Southern and his family went into possession of the premises on August 1, 1928, and they have been living there ever since that time. When the $1,200 note became due August 1, 1929, the depression rendered him unable to pay the note; that he paid taxes and made payments on the two mortgages which he assumed, but after September 1, 1931, no payments of any kind on account of the contract were made. When Southern came into court in this case, he tendered payment of the $1,200 note, and asks for performance, but at that time the mortgage to Fontron had been foreclosed, and the sale had been made, taxes had been paid by the purchaser, the National Life Insurance Company. In January, 1934, Southern tendered to Linville payment of the $1,200 note and demanded the deed which the bank held in escrow.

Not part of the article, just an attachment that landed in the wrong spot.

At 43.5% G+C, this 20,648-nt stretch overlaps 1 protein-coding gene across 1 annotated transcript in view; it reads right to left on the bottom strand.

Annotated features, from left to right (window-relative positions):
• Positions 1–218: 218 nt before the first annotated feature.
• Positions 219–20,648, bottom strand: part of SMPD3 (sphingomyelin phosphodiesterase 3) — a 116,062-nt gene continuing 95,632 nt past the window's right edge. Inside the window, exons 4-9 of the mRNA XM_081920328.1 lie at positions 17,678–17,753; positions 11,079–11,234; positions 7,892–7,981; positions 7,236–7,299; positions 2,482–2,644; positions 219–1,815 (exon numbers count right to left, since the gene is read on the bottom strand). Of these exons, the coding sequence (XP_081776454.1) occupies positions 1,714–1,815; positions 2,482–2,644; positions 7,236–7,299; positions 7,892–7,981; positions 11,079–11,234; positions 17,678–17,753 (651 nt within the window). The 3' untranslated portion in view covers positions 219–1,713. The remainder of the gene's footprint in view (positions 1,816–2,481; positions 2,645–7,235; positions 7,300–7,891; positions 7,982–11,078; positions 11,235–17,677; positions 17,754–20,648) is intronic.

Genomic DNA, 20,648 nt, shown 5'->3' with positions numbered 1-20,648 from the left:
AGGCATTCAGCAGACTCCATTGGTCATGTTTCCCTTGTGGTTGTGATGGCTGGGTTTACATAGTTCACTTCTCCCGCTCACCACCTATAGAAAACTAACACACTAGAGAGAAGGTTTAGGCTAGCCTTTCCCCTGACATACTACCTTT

It is true that the plaintiff was in default on the $1,200 note payable on August 1, 1929, and that the indebtedness assumed had not been paid. He had paid Linville $3,000 in 1928, had been put in possession of the land and with his family had occupied the farm since as their homestead. In his testimony he said that he had made interest payments on the Fontron loan which had been assumed, in 1928, $110; in 1929, $220; in 1930, $220; in 1931, $220; and in 1932, $220, amounting in all to $990. Interest on the Goldman...

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10 cases
  • Ford v. Guarantee Abstract & Title Co., Inc.
    • United States
    • Kansas Supreme Court
    • July 23, 1976